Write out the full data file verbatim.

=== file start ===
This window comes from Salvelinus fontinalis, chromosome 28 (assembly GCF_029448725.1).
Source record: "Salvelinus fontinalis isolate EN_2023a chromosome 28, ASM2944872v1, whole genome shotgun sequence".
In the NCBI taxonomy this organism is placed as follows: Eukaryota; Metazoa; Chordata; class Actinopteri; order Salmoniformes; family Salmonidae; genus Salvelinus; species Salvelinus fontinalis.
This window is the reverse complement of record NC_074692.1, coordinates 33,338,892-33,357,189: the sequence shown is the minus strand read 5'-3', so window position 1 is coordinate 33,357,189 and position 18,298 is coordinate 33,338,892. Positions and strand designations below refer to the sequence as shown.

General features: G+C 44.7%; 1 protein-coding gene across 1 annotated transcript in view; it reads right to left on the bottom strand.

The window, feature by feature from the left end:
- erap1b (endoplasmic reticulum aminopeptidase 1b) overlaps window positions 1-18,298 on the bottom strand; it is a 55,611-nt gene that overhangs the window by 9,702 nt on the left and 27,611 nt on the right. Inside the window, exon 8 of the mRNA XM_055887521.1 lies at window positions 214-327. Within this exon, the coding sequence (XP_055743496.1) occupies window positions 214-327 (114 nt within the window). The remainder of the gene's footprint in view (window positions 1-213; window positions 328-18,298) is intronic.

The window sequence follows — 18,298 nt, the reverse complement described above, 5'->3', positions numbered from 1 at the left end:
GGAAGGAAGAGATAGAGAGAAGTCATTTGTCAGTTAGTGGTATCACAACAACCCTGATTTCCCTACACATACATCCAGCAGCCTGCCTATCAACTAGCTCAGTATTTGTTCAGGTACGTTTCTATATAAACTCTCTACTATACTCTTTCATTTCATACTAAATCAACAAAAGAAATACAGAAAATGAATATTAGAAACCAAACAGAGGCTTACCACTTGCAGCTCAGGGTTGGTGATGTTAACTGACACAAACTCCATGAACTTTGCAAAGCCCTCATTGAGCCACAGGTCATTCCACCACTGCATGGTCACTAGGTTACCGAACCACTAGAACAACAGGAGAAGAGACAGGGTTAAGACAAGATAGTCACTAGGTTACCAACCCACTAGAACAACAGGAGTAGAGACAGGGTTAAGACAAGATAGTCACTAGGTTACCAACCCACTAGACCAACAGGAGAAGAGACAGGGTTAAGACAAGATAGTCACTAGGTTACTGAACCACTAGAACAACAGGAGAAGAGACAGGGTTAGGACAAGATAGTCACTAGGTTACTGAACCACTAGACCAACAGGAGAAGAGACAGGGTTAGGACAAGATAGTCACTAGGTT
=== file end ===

This window comes from Salvelinus fontinalis, chromosome 28 (assembly GCF_029448725.1).
Source record: "Salvelinus fontinalis isolate EN_2023a chromosome 28, ASM2944872v1, whole genome shotgun sequence".
In the NCBI taxonomy this organism is placed as follows: Eukaryota; Metazoa; Chordata; class Actinopteri; order Salmoniformes; family Salmonidae; genus Salvelinus; species Salvelinus fontinalis.
This window is the reverse complement of record NC_074692.1, coordinates 33,338,892-33,357,189: the sequence shown is the minus strand read 5'-3', so window position 1 is coordinate 33,357,189 and position 18,298 is coordinate 33,338,892. Positions and strand designations below refer to the sequence as shown.

General features: G+C 44.7%; 1 protein-coding gene across 1 annotated transcript in view; it reads right to left on the bottom strand.

The window, feature by feature from the left end:
- erap1b (endoplasmic reticulum aminopeptidase 1b) overlaps window positions 1-18,298 on the bottom strand; it is a 55,611-nt gene that overhangs the window by 9,702 nt on the left and 27,611 nt on the right. Inside the window, exon 8 of the mRNA XM_055887521.1 lies at window positions 214-327. Within this exon, the coding sequence (XP_055743496.1) occupies window positions 214-327 (114 nt within the window). The remainder of the gene's footprint in view (window positions 1-213; window positions 328-18,298) is intronic.

The window sequence follows — 18,298 nt, the reverse complement described above, 5'->3', positions numbered from 1 at the left end:
GGAAGGAAGAGATAGAGAGAAGTCATTTGTCAGTTAGTGGTATCACAACAACCCTGATTTCCCTACACATACATCCAGCAGCCTGCCTATCAACTAGCTCAGTATTTGTTCAGGTACGTTTCTATATAAACTCTCTACTATACTCTTTCATTTCATACTAAATCAACAAAAGAAATACAGAAAATGAATATTAGAAACCAAACAGAGGCTTACCACTTGCAGCTCAGGGTTGGTGATGTTAACTGACACAAACTCCATGAACTTTGCAAAGCCCTCATTGAGCCACAGGTCATTCCACCACTGCATGGTCACTAGGTTACCGAACCACTAGAACAACAGGAGAAGAGACAGGGTTAAGACAAGATAGTCACTAGGTTACCAACCCACTAGAACAACAGGAGTAGAGACAGGGTTAAGACAAGATAGTCACTAGGTTACCAACCCACTAGACCAACAGGAGAAGAGACAGGGTTAAGACAAGATAGTCACTAGGTTACTGAACCACTAGAACAACAGGAGAAGAGACAGGGTTAGGACAAGATAGTCACTAGGTTACTGAACCACTAGACCAACAGGAGAAGAGACAGGGTTAGGACAAGATAGTCACTAGGTT